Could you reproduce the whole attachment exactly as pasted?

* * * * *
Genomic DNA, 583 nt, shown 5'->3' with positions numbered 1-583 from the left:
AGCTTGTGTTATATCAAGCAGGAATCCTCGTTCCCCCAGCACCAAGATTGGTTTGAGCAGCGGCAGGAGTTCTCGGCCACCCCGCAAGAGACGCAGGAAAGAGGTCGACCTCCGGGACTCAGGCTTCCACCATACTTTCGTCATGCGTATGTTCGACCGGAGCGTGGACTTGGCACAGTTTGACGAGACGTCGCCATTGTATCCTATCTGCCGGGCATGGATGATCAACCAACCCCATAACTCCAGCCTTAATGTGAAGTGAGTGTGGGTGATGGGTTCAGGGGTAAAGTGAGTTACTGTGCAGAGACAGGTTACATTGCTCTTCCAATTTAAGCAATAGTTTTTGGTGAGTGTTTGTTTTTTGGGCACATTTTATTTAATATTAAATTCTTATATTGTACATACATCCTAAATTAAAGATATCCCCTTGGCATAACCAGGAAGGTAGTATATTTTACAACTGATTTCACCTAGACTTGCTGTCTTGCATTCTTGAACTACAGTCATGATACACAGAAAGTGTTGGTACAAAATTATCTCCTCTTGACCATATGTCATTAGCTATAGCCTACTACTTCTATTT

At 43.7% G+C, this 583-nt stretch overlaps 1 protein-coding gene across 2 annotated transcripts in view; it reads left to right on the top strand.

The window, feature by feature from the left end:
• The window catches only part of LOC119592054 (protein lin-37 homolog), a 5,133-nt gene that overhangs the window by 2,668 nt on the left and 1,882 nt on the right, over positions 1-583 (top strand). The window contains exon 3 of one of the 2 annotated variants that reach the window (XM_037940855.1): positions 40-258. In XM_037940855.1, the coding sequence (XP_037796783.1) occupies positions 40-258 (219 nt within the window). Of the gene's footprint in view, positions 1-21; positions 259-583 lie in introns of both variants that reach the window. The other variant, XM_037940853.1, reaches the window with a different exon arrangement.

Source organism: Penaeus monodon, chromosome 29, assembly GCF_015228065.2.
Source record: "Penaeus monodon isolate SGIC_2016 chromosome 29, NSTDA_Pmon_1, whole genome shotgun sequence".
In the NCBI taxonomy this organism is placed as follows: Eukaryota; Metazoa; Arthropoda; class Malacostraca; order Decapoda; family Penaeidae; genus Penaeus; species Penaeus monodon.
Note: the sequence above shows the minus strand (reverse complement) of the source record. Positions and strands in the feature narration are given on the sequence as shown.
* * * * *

Genomic DNA, 583 nt, shown 5'->3' with positions numbered 1-583 from the left:
AGCTTGTGTTATATCAAGCAGGAATCCTCGTTCCCCCAGCACCAAGATTGGTTTGAGCAGCGGCAGGAGTTCTCGGCCACCCCGCAAGAGACGCAGGAAAGAGGTCGACCTCCGGGACTCAGGCTTCCACCATACTTTCGTCATGCGTATGTTCGACCGGAGCGTGGACTTGGCACAGTTTGACGAGACGTCGCCATTGTATCCTATCTGCCGGGCATGGATGATCAACCAACCCCATAACTCCAGCCTTAATGTGAAGTGAGTGTGGGTGATGGGTTCAGGGGTAAAGTGAGTTACTGTGCAGAGACAGGTTACATTGCTCTTCCAATTTAAGCAATAGTTTTTGGTGAGTGTTTGTTTTTTGGGCACATTTTATTTAATATTAAATTCTTATATTGTACATACATCCTAAATTAAAGATATCCCCTTGGCATAACCAGGAAGGTAGTATATTTTACAACTGATTTCACCTAGACTTGCTGTCTTGCATTCTTGAACTACAGTCATGATACACAGAAAGTGTTGGTACAAAATTATCTCCTCTTGACCATATGTCATTAGCTATAGCCTACTACTTCTATTT

At 43.7% G+C, this 583-nt stretch overlaps 1 protein-coding gene across 2 annotated transcripts in view; it reads left to right on the top strand.

The window, feature by feature from the left end:
• The window catches only part of LOC119592054 (protein lin-37 homolog), a 5,133-nt gene that overhangs the window by 2,668 nt on the left and 1,882 nt on the right, over positions 1-583 (top strand). The window contains exon 3 of one of the 2 annotated variants that reach the window (XM_037940855.1): positions 40-258. In XM_037940855.1, the coding sequence (XP_037796783.1) occupies positions 40-258 (219 nt within the window). Of the gene's footprint in view, positions 1-21; positions 259-583 lie in introns of both variants that reach the window. The other variant, XM_037940853.1, reaches the window with a different exon arrangement.

Source organism: Penaeus monodon, chromosome 29, assembly GCF_015228065.2.
Source record: "Penaeus monodon isolate SGIC_2016 chromosome 29, NSTDA_Pmon_1, whole genome shotgun sequence".
In the NCBI taxonomy this organism is placed as follows: Eukaryota; Metazoa; Arthropoda; class Malacostraca; order Decapoda; family Penaeidae; genus Penaeus; species Penaeus monodon.
Note: the sequence above shows the minus strand (reverse complement) of the source record. Positions and strands in the feature narration are given on the sequence as shown.